• When the fuel-powered engine of the vehicle is not in operation and the HVAC system 10′ is operating in an engine-off cooling mode, the first fluid from the first fluid source 70′ does not circulate through the conduit 72′ to the evaporator core 24′. Additionally, the valves 91′, 106, 110 are closed to militate against the circulation of the fourth fluid from the external thermal energy exchanger 89′ and the fourth fluid source 102 through the respective conduits 90′, 104, 108 to the internal thermal energy exchanger 78′, the exhaust gas from the exhaust gas system 88′ does not circulate through the conduit 92′ to the external thermal energy exchanger 89′, and the third fluid from the third fluid source 95′ does not circulate through the conduit 96′ to the heater core 28′. However, the second fluid from the second fluid source 80′ circulates through the conduit 82′ to the internal thermal energy exchanger 78′. Accordingly, the air from the inlet section 16′ flows through the evaporator core 24′ where a temperature of the air is relatively unaffected. The air then flows from the evaporator core 24′ to the internal thermal energy exchanger 78′. As the air flows through the internal thermal energy exchanger 78′, the air is cooled to a desired temperature by a transfer of thermal energy from the air to the second fluid from the second fluid source 80′. The conditioned air then exits the thermal energy exchanger 78′ and is selectively permitted by the blend door 34′ to flow through the first passage 30′ and/or the second passage 32′.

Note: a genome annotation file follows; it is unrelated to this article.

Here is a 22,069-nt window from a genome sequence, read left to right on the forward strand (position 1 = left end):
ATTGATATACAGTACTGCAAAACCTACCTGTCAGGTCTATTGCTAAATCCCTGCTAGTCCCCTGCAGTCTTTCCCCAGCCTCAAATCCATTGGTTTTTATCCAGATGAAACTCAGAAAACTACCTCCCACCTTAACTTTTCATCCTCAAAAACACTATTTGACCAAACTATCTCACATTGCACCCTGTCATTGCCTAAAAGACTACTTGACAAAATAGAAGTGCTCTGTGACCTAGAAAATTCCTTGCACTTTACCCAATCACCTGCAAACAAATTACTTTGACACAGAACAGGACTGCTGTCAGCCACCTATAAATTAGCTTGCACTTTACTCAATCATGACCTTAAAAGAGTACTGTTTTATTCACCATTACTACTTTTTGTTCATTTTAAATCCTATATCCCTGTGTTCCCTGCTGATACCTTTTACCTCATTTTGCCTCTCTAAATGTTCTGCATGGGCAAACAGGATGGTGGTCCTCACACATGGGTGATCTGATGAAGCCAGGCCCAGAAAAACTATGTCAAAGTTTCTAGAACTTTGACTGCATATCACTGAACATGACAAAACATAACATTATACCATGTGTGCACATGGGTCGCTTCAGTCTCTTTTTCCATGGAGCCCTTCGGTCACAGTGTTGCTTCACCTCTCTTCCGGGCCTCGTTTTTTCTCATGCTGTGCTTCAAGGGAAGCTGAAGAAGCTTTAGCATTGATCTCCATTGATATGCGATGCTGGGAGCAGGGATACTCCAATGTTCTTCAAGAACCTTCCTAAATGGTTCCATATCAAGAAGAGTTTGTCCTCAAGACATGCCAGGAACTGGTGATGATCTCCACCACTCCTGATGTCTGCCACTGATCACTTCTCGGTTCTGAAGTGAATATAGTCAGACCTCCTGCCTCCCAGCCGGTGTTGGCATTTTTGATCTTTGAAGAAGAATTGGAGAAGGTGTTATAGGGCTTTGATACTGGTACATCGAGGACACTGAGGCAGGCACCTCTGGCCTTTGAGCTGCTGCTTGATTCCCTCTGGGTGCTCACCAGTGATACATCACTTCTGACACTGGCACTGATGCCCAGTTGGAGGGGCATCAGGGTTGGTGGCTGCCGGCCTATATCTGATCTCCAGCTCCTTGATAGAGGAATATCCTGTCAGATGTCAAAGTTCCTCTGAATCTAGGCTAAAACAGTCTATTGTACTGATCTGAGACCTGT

• When the fuel-powered engine of the vehicle is in operation and the HVAC system 10′ is operating in a heating mode, the valve 76′ is closed to militate against the circulation of the first fluid from the first fluid source 70′ through the conduit 72′ to the evaporator core 24′. Similarly, the valve 86′ is closed to militate against the circulation of the second fluid from the second fluid source 80′ through the conduit 82′ to the internal thermal energy exchanger 78′. Additionally, the valves 91′, 106, 110 are closed to militate against the circulation of the fourth fluid from the external thermal energy exchanger 89′ and the fourth fluid source 102 through the respective conduits 90′, 104, 108 to the internal thermal energy exchanger 78′ and the valve 93′ is closed to militate against the circulation of the exhaust gas from the exhaust gas system 88′ through the conduit 92′ to the external thermal energy exchanger 89′. However, the third fluid from the third fluid source 95′ circulates through the conduit 96′ to the heater core 28′. Accordingly, the air from the inlet section 16′ flows through the evaporator core 24′ and the internal thermal energy exchanger 78′ where a temperature of the air is relatively unaffected. The unconditioned air then exits the evaporator core 24′ and the internal thermal energy exchanger 78′ and is selectively permitted by the blend door 34′ to flow through the first passage 30′ and/or the second passage 32′ through the heater core 28′ to be heated to a desired temperature.